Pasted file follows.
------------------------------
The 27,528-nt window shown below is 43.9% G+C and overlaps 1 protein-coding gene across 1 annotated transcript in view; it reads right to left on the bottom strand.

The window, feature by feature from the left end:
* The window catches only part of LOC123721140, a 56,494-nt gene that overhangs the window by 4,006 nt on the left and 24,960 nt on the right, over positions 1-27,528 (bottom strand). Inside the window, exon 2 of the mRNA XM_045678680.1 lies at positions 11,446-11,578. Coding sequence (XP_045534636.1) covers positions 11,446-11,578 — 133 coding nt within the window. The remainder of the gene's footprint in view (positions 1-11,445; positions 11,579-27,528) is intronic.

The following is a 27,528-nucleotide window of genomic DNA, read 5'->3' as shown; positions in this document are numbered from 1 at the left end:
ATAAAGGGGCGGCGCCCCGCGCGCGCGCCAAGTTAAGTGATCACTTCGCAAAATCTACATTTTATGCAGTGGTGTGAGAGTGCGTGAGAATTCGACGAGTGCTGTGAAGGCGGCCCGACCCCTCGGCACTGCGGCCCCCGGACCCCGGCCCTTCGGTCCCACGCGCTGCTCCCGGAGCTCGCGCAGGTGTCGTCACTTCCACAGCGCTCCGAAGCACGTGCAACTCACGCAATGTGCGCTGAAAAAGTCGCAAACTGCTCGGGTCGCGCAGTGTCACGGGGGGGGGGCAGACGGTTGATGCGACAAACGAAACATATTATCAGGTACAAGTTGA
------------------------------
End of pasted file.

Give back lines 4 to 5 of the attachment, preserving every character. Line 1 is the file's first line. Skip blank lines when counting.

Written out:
The following is a 27,528-nucleotide window of genomic DNA, read 5'->3' as shown; positions in this document are numbered from 1 at the left end:
ATAAAGGGGCGGCGCCCCGCGCGCGCGCCAAGTTAAGTGATCACTTCGCAAAATCTACATTTTATGCAGTGGTGTGAGAGTGCGTGAGAATTCGACGAGTGCTGTGAAGGCGGCCCGACCCCTCGGCACTGCGGCCCCCGGACCCCGGCCCTTCGGTCCCACGCGCTGCTCCCGGAGCTCGCGCAGGTGTCGTCACTTCCACAGCGCTCCGAAGCACGTGCAACTCACGCAATGTGCGCTGAAAAAGTCGCAAACTGCTCGGGTCGCGCAGTGTCACGGGGGGGGGGCAGACGGTTGATGCGACAAACGAAACATATTATCAGGTACAAGTTGA